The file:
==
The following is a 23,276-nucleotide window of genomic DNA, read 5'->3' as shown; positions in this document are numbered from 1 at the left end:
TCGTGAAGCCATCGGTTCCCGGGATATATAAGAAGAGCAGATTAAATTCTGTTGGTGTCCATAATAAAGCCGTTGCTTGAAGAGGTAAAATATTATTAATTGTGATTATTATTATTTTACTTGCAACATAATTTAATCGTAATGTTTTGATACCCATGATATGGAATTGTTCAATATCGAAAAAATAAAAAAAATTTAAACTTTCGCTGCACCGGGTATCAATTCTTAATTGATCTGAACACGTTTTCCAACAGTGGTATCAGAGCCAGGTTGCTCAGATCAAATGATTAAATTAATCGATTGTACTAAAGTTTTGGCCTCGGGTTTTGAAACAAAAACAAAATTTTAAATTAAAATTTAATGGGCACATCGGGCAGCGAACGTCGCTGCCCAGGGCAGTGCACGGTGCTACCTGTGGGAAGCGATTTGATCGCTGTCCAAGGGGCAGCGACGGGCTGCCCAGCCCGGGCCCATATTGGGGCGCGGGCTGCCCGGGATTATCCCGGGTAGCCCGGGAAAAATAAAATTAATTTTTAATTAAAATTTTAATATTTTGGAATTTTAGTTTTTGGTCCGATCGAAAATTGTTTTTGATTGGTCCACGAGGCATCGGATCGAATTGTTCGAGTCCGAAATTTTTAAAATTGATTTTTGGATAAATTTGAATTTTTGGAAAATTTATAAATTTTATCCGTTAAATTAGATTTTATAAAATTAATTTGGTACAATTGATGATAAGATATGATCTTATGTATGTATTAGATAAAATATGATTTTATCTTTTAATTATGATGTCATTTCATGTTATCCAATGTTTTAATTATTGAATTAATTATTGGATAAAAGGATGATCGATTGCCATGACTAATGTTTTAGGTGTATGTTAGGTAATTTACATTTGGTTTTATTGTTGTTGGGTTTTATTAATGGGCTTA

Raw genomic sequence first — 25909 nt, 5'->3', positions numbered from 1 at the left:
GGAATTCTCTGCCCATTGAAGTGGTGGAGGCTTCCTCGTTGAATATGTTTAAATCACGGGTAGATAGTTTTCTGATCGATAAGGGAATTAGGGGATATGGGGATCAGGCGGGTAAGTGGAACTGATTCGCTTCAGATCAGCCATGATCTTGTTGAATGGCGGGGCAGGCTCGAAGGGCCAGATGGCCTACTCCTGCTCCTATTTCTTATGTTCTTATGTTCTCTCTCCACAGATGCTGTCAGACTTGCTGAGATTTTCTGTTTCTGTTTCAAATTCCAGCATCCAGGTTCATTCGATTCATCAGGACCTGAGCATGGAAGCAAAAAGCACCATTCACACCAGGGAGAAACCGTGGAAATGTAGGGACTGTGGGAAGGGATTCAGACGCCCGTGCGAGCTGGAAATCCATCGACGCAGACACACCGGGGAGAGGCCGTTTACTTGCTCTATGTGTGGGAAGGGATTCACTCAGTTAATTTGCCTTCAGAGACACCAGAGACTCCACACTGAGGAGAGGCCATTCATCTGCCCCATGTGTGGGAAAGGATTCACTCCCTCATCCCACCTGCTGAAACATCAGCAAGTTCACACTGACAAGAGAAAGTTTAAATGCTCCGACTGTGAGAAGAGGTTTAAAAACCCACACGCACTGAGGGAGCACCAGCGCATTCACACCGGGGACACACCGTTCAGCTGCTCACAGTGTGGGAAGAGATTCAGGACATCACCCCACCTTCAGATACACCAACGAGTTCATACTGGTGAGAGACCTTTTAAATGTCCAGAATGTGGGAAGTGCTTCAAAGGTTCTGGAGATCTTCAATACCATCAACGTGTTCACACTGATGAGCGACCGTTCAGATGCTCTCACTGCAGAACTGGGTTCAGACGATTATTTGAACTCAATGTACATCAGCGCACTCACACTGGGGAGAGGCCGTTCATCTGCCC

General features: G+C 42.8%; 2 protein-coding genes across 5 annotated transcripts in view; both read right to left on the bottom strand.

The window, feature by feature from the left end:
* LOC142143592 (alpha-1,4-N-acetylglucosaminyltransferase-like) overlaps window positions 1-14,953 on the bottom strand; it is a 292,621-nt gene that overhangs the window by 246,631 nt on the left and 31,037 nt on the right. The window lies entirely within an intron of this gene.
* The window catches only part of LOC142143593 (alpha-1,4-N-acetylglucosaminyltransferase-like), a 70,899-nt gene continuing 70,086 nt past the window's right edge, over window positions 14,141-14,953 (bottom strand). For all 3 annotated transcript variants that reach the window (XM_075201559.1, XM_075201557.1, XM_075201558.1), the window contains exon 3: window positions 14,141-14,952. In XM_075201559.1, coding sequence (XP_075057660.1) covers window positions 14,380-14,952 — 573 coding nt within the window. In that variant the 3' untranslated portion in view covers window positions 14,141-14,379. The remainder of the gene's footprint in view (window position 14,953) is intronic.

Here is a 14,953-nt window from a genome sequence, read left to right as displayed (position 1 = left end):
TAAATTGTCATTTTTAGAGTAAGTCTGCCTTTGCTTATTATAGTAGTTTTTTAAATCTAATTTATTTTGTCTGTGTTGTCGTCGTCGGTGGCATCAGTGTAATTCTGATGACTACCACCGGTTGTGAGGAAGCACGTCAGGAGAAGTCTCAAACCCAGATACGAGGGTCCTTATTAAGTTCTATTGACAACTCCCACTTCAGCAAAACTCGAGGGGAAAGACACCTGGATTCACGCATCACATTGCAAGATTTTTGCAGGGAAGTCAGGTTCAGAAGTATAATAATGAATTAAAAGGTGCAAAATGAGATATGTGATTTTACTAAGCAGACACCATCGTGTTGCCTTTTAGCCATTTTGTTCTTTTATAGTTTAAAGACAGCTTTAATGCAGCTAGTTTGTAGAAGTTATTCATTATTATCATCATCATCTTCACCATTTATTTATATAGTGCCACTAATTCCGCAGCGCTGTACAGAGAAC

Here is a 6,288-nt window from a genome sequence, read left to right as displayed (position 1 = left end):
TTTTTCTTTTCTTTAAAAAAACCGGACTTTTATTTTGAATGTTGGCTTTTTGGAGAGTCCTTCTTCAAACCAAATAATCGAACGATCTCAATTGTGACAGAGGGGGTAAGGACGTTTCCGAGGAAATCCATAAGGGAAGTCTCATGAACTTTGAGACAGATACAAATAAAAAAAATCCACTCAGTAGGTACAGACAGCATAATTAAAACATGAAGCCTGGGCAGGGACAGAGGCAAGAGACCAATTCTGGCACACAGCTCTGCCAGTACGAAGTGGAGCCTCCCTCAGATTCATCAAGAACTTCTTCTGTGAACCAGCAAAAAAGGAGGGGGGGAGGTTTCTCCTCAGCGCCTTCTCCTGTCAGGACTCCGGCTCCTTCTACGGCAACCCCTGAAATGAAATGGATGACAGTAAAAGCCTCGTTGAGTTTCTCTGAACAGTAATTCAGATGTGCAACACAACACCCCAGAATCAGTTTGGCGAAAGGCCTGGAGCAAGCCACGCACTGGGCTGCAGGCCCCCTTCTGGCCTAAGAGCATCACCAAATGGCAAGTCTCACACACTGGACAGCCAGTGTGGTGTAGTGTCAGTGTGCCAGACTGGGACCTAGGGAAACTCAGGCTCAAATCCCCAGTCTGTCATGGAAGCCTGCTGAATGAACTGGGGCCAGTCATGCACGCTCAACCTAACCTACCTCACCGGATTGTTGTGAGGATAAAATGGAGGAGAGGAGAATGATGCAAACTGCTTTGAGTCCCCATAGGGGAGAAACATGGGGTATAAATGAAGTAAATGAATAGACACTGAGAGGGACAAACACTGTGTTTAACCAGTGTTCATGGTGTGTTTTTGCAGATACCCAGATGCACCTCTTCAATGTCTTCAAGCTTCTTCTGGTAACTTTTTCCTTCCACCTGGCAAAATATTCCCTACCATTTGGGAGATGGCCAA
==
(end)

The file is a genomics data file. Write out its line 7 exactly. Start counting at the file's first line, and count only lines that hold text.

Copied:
* LOC142143592 (alpha-1,4-N-acetylglucosaminyltransferase-like) overlaps window positions 1-14,953 on the bottom strand; it is a 292,621-nt gene that overhangs the window by 246,631 nt on the left and 31,037 nt on the right. The window lies entirely within an intron of this gene.